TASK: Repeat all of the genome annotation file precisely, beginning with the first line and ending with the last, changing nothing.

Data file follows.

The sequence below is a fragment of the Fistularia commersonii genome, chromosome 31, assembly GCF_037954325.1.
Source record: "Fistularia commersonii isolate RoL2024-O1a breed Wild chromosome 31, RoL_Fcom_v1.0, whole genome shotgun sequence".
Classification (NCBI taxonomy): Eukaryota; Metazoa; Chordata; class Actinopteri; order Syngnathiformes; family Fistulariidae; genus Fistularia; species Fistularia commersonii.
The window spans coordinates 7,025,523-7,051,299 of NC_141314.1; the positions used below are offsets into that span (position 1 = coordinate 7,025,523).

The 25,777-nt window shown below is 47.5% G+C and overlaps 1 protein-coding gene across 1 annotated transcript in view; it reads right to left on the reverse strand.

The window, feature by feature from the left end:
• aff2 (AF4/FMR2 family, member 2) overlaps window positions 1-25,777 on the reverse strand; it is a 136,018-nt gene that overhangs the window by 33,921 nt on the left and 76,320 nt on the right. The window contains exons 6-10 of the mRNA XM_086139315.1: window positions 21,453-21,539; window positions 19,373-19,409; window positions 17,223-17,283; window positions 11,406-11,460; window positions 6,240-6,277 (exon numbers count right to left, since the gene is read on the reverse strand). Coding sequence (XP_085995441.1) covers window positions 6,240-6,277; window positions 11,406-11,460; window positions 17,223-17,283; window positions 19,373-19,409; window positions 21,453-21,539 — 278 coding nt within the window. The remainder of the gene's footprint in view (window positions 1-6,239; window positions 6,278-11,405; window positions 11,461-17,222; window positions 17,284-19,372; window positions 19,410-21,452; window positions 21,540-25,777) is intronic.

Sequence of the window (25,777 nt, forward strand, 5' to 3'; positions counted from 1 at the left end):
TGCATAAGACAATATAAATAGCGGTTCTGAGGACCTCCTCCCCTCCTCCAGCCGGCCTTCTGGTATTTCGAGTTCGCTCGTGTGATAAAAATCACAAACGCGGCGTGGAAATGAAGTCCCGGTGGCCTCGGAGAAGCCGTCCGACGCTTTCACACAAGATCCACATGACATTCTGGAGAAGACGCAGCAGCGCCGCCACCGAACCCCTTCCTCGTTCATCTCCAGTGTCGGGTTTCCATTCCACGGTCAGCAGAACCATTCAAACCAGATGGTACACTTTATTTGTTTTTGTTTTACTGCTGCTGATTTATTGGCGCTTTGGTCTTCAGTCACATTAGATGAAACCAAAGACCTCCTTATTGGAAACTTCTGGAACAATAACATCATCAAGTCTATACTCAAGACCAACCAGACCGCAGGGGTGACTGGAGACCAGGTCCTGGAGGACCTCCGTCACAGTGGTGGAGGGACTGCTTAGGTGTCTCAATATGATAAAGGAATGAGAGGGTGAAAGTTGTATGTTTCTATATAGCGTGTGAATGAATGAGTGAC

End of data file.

The sequence below is a fragment of the Fistularia commersonii genome, chromosome 31, assembly GCF_037954325.1.
Source record: "Fistularia commersonii isolate RoL2024-O1a breed Wild chromosome 31, RoL_Fcom_v1.0, whole genome shotgun sequence".
Classification (NCBI taxonomy): Eukaryota; Metazoa; Chordata; class Actinopteri; order Syngnathiformes; family Fistulariidae; genus Fistularia; species Fistularia commersonii.
The window spans coordinates 7,025,523-7,051,299 of NC_141314.1; the positions used below are offsets into that span (position 1 = coordinate 7,025,523).

The 25,777-nt window shown below is 47.5% G+C and overlaps 1 protein-coding gene across 1 annotated transcript in view; it reads right to left on the reverse strand.

The window, feature by feature from the left end:
• aff2 (AF4/FMR2 family, member 2) overlaps window positions 1-25,777 on the reverse strand; it is a 136,018-nt gene that overhangs the window by 33,921 nt on the left and 76,320 nt on the right. The window contains exons 6-10 of the mRNA XM_086139315.1: window positions 21,453-21,539; window positions 19,373-19,409; window positions 17,223-17,283; window positions 11,406-11,460; window positions 6,240-6,277 (exon numbers count right to left, since the gene is read on the reverse strand). Coding sequence (XP_085995441.1) covers window positions 6,240-6,277; window positions 11,406-11,460; window positions 17,223-17,283; window positions 19,373-19,409; window positions 21,453-21,539 — 278 coding nt within the window. The remainder of the gene's footprint in view (window positions 1-6,239; window positions 6,278-11,405; window positions 11,461-17,222; window positions 17,284-19,372; window positions 19,410-21,452; window positions 21,540-25,777) is intronic.

Sequence of the window (25,777 nt, forward strand, 5' to 3'; positions counted from 1 at the left end):
TGCATAAGACAATATAAATAGCGGTTCTGAGGACCTCCTCCCCTCCTCCAGCCGGCCTTCTGGTATTTCGAGTTCGCTCGTGTGATAAAAATCACAAACGCGGCGTGGAAATGAAGTCCCGGTGGCCTCGGAGAAGCCGTCCGACGCTTTCACACAAGATCCACATGACATTCTGGAGAAGACGCAGCAGCGCCGCCACCGAACCCCTTCCTCGTTCATCTCCAGTGTCGGGTTTCCATTCCACGGTCAGCAGAACCATTCAAACCAGATGGTACACTTTATTTGTTTTTGTTTTACTGCTGCTGATTTATTGGCGCTTTGGTCTTCAGTCACATTAGATGAAACCAAAGACCTCCTTATTGGAAACTTCTGGAACAATAACATCATCAAGTCTATACTCAAGACCAACCAGACCGCAGGGGTGACTGGAGACCAGGTCCTGGAGGACCTCCGTCACAGTGGTGGAGGGACTGCTTAGGTGTCTCAATATGATAAAGGAATGAGAGGGTGAAAGTTGTATGTTTCTATATAGCGTGTGAATGAATGAGTGAC